Note to e-commerce players: SEA is same-same but still different

During the 5th Asia e-Commerce Conference in KL, last May, speakers from Facebook and SP eCommerce, an integrated e-commerce solutions provider, shared trends and best practices with interested conference audience wondering how to leverage this dynamic market which is Southeast Asia.

SP eCommerce Marcelo Wesseler probably had the best advice of all, “You can’t see Asia as one homogenous market, especially when it comes to payment methods.

“For example in Malaysia, CIMB Clicks and Maybank2U are two popular payment methods, but a lot of international e-commerce websites do not support these. So they miss out.”

Just simple things like these could raise e-commerce usage, although the e-commerce growth right now is actually promising.

Cost of business in Asia
The cost of doing business in Asia is higher. There is need to customise e-commerce platforms for each country according to languages among other things, and different legal entities have to be set up in each country.

Because it is also hard to measure impact of e-commerce, companies can’t justify investments on e-commerce platforms.

That doesn’t mean pure-play e-commerce players like Zalora, Reebonz, Rakuten or 11street, aren’t thriving. Wesseler discovered that e-commerce transactions in Malaysia have also doubled in the past year.

But in the bigger scheme of things, powerhouses like US and Korea are ringing in 8-percent each as e-commerce transactions out of total retail transactions.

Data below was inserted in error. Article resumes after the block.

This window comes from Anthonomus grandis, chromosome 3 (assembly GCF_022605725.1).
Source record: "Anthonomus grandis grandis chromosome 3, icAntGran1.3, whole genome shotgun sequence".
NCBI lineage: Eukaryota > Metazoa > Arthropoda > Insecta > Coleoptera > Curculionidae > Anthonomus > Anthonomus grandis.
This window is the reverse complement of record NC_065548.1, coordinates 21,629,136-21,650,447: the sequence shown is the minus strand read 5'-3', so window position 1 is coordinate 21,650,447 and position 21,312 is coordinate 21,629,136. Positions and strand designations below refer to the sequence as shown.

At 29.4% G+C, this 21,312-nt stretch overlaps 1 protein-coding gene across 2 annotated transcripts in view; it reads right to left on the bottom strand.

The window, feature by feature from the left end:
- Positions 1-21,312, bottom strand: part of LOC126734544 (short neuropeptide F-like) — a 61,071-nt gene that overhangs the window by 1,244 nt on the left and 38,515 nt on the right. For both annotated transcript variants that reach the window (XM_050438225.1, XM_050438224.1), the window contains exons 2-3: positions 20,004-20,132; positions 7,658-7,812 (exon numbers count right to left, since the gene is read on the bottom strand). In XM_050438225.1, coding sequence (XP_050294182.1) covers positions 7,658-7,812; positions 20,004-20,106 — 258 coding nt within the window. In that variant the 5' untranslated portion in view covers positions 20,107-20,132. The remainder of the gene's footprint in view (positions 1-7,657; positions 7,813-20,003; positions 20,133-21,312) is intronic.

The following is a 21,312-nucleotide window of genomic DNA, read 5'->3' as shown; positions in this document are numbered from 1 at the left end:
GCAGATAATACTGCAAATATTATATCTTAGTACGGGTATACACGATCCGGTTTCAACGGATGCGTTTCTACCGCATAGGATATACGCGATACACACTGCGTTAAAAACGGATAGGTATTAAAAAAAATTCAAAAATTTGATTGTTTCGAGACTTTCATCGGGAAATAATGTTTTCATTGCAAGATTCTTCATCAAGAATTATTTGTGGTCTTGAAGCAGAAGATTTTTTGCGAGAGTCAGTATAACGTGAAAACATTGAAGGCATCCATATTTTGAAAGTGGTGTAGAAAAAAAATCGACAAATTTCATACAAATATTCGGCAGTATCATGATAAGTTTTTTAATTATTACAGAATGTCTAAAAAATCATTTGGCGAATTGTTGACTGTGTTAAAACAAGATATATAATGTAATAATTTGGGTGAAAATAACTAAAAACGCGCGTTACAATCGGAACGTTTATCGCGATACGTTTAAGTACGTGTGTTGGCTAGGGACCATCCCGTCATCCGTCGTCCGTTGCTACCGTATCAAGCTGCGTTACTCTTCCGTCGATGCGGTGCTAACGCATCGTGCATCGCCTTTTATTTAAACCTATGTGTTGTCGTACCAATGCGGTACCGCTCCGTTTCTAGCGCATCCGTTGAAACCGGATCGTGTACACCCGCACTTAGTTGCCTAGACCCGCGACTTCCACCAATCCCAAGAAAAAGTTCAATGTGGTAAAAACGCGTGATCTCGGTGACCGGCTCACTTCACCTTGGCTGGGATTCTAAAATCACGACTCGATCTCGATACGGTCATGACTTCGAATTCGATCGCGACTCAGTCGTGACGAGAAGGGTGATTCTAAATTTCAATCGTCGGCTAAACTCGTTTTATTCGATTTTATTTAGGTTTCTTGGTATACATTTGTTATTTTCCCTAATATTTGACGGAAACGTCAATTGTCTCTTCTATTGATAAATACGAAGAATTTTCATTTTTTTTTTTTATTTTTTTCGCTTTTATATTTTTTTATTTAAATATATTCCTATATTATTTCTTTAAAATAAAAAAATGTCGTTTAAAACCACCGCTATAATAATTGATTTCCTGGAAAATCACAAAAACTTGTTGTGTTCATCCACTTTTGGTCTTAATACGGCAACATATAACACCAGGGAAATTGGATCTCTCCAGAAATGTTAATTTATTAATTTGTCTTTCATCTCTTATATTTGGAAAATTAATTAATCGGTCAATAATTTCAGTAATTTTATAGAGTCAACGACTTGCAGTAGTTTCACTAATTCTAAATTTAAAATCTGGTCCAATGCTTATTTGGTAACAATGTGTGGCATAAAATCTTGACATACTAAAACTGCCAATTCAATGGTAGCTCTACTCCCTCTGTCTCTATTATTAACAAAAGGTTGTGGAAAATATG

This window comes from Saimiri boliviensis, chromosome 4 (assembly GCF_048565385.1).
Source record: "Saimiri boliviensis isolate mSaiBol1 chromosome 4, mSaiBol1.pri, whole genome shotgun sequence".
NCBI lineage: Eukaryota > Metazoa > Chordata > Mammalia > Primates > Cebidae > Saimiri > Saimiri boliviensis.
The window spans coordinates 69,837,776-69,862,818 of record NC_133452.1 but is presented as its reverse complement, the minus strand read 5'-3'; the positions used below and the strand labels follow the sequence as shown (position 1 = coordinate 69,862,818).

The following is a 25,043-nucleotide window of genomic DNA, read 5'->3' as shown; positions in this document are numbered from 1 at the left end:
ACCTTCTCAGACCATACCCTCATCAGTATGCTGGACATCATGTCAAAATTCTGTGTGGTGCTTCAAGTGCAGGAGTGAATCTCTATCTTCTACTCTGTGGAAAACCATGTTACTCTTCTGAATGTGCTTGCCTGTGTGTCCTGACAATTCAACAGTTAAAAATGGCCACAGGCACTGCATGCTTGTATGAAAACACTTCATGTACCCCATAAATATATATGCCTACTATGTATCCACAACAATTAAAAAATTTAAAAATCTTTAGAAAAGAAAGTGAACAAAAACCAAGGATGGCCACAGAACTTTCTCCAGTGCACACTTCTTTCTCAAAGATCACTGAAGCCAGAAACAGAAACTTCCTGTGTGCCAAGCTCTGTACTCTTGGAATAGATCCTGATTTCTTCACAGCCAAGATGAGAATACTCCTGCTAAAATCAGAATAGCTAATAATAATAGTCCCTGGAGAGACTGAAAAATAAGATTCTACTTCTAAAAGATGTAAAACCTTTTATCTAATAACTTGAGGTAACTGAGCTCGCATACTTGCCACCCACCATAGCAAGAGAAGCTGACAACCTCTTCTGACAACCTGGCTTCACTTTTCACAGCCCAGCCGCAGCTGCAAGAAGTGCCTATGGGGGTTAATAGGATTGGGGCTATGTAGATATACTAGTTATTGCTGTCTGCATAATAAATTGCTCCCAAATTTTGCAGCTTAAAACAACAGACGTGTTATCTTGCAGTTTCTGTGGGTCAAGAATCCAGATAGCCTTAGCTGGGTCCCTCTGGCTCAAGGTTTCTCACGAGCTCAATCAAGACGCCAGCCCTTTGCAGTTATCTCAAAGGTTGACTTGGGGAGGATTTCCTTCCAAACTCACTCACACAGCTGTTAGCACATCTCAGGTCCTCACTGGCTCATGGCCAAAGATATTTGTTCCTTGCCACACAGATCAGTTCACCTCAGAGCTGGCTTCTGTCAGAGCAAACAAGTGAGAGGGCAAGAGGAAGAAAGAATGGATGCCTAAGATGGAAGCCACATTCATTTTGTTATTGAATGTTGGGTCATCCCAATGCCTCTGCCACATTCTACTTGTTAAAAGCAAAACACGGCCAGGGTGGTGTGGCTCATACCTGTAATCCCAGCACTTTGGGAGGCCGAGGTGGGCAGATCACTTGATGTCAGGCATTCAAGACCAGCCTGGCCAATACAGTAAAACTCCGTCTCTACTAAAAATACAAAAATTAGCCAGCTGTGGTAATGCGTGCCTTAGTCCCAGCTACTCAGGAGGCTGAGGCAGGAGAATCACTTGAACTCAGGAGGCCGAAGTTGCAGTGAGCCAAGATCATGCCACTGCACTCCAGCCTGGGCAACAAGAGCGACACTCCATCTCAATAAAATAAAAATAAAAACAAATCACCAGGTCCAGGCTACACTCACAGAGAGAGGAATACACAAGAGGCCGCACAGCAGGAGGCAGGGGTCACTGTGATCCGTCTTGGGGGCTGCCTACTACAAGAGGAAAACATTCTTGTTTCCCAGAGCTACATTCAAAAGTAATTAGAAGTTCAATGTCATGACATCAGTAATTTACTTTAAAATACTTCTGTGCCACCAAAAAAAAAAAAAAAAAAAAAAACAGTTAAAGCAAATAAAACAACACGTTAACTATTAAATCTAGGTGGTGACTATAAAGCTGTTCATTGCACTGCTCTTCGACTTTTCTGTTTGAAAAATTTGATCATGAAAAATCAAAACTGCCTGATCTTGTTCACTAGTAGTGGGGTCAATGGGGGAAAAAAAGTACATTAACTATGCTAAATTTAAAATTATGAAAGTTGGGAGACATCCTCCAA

In Southeast Asia, that figure is still less than one percent, but Wesseler opined that the rest of emerging Asia is still developing.

Asia, and in particular Southeast Asia, may yet overtake the US or China. Wesseler even predicts the next five years may see e-commerce growing to comprise up to 7-percent of total retail in SEA.

“Mobile penetration here is higher than in other markets, so we may be surprised,” he said.

In countries like Thailand and Indonesia, 25-percent of e-commerce shoppers only use mobile devices for their transactions.  Southeast Asia is unique like that, due to pockets of her population experiencing the Internet for the first time via a mobile device.

And therein lies mobile devices’ potential to positively disrupt the e-commerce landscape, because of its wider accessibility, compared to desktop computers.

Wesseler also found that for Malaysia, over 60-percent of e-commerce transactions come from outside metropolitan areas like Penang, KL, and Johore Bahru.

“People buy a lot online in (less urban areas), because there are smaller retail footprints there,” he said.

In fact, he also observed that if brands acquire customers in East Malaysia, these customers are more likely to go back to the them, than customers that were acquired in KL.

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